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Study suggests weight-loss surgery may be more successful in controlling hypertension rates – Times of India

Bariatric surgery is more beneficial than blood pressure medications in reducing rates of hypertension, or high blood pressure, in people who are obese and have uncontrolled high blood pressure, according to a study published in the Journal of the American College of Cardiology.

People who underwent bariatric surgery had a lower BMI and took fewer medications after five years while maintaining normal blood pressure levels than those who only used antihypertensive medications.

According to the CDC, adult obesity and hypertension rates in the United States are 41.9 percent and 45.4 percent, respectively.

Obesity is a proven risk factor for cardiovascular disease and a key contributor to high blood pressure, both of which can increase the chances of heart attack, stroke, and heart failure.

“In clinical practice, obesity is an overlooked condition. As a result, obesity is often not addressed as a crucial step in mitigating the risk of important cardiovascular risk factors, including hypertension,” said Carlos Aurelio. Schiavon, MD, FACS, lead author of the study and surgeon specialized in bariatric surgery at the Heart Hospital and BP Hospital in Sao Paulo.

The researchers in this study looked at the impact of obesity treatment on reducing high blood pressure. While there are new medications to treat obesity, long-term medication compliance can be challenging.

This study looks at bariatric surgery as a better long-term solution to managing obesity and, as a result, high blood pressure.


The GATEWAY trial included 100 people (76 percent of whom were women) who had a body mass index (BMI) of around 36.9 kg/m2. All participants had hypertension and were using at least two medications.

People with previous cardiovascular events and poorly controlled type 2 diabetes were excluded.

Subjects were assigned to Roux-en-Y gastric bypass with medical therapy or medial therapy alone and the primary outcome was at least 30 percent reduction in antihypertensive medications while maintaining blood pressure levels below 140/90. mmHg at five years.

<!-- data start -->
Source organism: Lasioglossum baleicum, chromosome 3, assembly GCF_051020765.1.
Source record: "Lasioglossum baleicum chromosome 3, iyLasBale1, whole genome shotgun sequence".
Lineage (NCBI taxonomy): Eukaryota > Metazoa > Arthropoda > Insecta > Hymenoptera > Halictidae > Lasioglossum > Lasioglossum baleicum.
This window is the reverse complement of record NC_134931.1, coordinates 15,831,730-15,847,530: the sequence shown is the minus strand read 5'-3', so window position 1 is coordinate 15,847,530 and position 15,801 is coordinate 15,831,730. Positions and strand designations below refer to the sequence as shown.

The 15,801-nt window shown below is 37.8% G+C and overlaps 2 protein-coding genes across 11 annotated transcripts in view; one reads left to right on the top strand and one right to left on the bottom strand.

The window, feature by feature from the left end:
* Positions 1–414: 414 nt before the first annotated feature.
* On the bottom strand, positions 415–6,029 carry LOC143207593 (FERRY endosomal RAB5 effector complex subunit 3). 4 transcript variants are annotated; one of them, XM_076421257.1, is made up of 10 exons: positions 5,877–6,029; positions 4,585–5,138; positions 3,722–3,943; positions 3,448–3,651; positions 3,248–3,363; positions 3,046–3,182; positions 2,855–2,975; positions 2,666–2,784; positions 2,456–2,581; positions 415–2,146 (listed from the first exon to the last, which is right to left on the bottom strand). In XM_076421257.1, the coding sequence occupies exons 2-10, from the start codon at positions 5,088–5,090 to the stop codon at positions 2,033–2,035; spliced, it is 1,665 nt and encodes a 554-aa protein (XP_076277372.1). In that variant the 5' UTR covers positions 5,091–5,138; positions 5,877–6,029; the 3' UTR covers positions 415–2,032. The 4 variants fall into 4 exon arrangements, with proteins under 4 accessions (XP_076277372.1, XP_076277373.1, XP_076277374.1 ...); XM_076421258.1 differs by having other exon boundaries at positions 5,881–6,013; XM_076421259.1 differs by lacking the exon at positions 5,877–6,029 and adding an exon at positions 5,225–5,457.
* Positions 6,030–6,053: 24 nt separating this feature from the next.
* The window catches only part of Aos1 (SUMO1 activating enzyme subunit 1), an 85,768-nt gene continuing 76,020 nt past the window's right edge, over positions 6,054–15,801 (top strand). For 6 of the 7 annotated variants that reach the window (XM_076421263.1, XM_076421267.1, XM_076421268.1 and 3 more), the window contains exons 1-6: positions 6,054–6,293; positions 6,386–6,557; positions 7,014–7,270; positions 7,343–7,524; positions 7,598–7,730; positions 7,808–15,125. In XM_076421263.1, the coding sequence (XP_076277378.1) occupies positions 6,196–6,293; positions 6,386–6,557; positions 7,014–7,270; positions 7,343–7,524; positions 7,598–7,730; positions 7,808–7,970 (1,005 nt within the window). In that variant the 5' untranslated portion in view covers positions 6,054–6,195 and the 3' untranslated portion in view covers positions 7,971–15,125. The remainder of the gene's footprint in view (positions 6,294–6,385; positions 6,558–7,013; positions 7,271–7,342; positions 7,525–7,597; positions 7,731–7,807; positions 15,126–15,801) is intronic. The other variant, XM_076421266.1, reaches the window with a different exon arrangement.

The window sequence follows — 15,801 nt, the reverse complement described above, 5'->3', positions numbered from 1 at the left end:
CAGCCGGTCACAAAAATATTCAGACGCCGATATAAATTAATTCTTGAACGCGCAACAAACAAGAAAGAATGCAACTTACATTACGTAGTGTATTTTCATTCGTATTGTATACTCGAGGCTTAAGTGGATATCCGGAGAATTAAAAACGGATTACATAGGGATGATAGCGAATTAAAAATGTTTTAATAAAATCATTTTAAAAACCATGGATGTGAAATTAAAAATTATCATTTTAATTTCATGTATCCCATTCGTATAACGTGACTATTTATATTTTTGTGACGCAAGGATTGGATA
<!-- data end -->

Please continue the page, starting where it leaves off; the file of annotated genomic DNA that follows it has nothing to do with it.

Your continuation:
At five years, BMI was 28.01 kg/m2 for those receiving bariatric surgery and 36.40 kg/m2 for those receiving medical therapy alone. People who underwent bariatric surgery had an 80.7 percent reduction in the number of medications they took compared to a 13.7 percent reduction in those using medical therapy alone.

Remission of hypertension, defined as blood pressure controlled without medications, was 46.9 percent in those who underwent bariatric surgery compared with 2.4 percent in those who received medical therapy alone.

“Our results underscore the importance of addressing obesity to reduce hypertension rates,” Schiavon said.

Limitations of the study included that it was an open-label, single-center study, with a small sample size, and that some patients were lost to follow-up.

In an accompanying editorial comment, Michael Hall, MD, MSc, professor and chair of the Department of Medicine at the University of Mississippi Medical Center, said the study provides important long-term data on the benefits of gastric bypass on weight loss. and blood pressure. control, but doubts remain.

“More studies are needed that evaluate the threshold for bariatric surgery in people with obesity, the optimal timing of bariatric surgery in obese people with cardiometabolic diseases, the type of bariatric surgery, and comparative studies of pharmacotherapies for obesity and bariatric surgery. to clarify optimal treatment pathways for this common problem and increasing diseases,” he said.

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